Here is a working list of sites.  I have not ordered from all of them, but think I will at some point.

Hardware Elf -

Emmaline Bags - Canadian Company

Pacific Trimmings -  Excellent variety!  I have ordered from here and the shipping is very reasonable. UPDATE: I received my order within 3 days of ordering and everything was of excellent quality...I highly recommend this supplier!

Purse Supply Depot - Purse Supply Depot I have also ordered from here..still waiting for my order.  UPDATE:  I received my order also within 3 days of ordering...quick!

I will update this list as I find more.  Happy hardware ordering! 


Friday, March 1, 2013

Sewing and Stitchery Expo 2013!

I spent the ENTIRE day at the expo today...and I am pooped.  I was able to acquire some luscious fabric for my jacket.  It is a reversible woven that is a light coat weight. The colors are mainly black and white...sounds boring but it is gorgeous!  Since it is unlined, I am going to finish the seams with bias binding made from a luxurious 100% silk print that I also picked up at the vogue fabrics booth.  The prices were absolutely amazing for both; $10 for 2 1/2 yds of the main fabric and $9.99 for the silk...WOW!!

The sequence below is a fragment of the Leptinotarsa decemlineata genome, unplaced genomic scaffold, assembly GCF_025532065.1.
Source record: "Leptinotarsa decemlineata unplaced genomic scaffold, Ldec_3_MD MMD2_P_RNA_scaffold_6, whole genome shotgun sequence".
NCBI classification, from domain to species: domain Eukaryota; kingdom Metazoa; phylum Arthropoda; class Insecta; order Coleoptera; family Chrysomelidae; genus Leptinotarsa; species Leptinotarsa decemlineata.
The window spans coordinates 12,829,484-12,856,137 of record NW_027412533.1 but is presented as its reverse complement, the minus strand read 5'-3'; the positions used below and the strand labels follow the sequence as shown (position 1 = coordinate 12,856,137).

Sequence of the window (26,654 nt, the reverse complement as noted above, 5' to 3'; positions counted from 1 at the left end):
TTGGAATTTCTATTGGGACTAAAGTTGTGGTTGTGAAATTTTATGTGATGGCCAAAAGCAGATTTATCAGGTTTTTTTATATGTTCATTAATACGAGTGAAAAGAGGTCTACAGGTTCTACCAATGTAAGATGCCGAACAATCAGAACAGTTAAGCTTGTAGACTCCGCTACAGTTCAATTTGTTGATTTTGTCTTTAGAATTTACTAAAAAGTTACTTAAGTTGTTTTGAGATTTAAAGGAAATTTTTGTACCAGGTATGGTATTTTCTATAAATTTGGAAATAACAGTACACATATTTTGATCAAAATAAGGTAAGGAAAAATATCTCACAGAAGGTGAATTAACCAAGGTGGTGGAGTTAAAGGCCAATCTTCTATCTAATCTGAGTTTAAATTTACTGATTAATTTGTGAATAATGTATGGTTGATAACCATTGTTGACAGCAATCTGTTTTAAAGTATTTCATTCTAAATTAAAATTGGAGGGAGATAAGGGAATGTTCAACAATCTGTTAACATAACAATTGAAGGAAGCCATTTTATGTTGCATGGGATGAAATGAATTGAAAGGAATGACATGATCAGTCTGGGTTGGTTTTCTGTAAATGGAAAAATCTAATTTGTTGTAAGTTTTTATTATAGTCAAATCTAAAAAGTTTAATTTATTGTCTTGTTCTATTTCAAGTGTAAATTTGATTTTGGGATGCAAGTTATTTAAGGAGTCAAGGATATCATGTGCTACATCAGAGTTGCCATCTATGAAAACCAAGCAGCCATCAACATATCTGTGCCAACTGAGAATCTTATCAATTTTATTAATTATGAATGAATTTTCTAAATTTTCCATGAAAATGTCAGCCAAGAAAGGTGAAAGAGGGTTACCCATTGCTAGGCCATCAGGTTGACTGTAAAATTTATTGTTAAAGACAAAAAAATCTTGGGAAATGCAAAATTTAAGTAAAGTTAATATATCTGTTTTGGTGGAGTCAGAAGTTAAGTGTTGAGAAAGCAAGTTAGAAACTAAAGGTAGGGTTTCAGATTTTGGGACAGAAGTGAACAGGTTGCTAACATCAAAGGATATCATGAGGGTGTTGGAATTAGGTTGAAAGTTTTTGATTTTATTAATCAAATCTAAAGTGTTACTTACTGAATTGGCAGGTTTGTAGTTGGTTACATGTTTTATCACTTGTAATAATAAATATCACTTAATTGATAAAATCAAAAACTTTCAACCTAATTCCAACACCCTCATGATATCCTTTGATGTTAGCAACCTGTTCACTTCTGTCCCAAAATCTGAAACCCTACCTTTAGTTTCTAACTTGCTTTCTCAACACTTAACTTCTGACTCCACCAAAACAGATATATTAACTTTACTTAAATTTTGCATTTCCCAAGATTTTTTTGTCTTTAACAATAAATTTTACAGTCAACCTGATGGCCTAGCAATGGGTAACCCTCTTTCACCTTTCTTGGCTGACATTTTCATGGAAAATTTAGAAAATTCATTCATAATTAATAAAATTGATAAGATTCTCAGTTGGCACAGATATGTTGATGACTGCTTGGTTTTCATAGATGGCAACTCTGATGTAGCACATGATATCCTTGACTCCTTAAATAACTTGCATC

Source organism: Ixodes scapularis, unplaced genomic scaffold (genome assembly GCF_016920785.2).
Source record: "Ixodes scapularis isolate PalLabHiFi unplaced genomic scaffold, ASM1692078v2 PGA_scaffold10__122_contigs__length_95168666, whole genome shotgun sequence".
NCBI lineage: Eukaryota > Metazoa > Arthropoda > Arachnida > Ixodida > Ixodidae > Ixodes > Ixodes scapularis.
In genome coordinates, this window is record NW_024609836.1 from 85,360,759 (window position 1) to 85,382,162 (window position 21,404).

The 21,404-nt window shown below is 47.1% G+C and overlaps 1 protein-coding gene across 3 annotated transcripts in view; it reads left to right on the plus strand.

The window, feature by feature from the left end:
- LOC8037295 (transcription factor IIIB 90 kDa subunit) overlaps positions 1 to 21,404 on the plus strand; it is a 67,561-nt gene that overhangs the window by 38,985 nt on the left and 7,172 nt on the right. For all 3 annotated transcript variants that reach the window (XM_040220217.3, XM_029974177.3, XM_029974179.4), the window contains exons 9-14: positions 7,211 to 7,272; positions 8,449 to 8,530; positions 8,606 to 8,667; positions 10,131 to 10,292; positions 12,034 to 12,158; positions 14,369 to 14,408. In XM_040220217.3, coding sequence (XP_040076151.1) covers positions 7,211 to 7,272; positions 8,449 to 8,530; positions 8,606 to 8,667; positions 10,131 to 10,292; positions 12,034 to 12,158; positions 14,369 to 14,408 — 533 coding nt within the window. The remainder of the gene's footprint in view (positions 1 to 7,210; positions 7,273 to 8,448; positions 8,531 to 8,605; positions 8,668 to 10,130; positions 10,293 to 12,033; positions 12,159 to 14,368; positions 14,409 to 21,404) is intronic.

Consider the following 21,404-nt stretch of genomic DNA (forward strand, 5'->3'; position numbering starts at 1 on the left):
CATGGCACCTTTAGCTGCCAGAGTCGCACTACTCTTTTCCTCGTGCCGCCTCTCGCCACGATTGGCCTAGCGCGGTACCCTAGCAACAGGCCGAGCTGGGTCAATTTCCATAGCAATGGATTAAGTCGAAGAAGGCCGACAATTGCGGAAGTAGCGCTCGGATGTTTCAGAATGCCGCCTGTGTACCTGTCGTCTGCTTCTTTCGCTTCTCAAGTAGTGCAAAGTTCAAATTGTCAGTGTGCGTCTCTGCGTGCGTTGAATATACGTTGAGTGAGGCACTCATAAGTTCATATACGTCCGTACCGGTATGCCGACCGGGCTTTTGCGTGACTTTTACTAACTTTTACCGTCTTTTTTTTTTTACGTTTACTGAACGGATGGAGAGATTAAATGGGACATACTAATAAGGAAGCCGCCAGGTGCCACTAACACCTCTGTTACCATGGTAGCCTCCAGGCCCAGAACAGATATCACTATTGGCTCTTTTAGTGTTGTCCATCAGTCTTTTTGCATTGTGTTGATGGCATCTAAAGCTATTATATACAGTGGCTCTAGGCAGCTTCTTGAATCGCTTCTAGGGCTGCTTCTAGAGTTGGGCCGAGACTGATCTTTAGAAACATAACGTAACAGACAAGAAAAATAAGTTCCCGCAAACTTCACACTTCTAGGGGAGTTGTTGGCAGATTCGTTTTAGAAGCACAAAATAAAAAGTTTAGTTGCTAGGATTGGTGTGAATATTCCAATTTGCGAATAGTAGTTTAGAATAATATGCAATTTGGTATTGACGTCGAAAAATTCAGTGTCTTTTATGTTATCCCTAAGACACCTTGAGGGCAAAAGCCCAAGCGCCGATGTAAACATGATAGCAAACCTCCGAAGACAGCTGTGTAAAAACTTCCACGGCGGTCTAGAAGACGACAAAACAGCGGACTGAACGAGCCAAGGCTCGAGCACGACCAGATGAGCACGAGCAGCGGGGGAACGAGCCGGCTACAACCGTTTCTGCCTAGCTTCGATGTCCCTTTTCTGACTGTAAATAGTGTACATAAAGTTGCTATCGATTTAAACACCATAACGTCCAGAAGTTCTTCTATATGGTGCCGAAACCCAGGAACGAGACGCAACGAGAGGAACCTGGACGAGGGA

I had to stop by the Clover USA booth because a friend of mine told me to find his Mom... the amazing Fran Ortmeyer and introduce myself.  It is such a small world.  She was delightful, just as her son described...jolly with a huge heart.  She showed me some of their really cool thingies.  I also got some wonder have to get some...they are "wonder"-full.  They work like pins without adding the poke-factor and holes to boot if you are using something like leather or vinyl.

Wednesday, February 27, 2013

My fall back... another beautiful knit top!

I have been trying to figure out what to sew next.  First I thought I wanted to make a jacket, and I still do!  In fact my pattern just arrived today.  Isn't it pretty?  I am actually taking a class with Angela Wolf on; Sew an Unlined Designer Jacket.  So far it is pretty good. Angela has a great way of teaching a technique in a very simplified way. 
Aren't they cute? From via Craftsy

Thursday, February 21, 2013

It's a Pinning Party!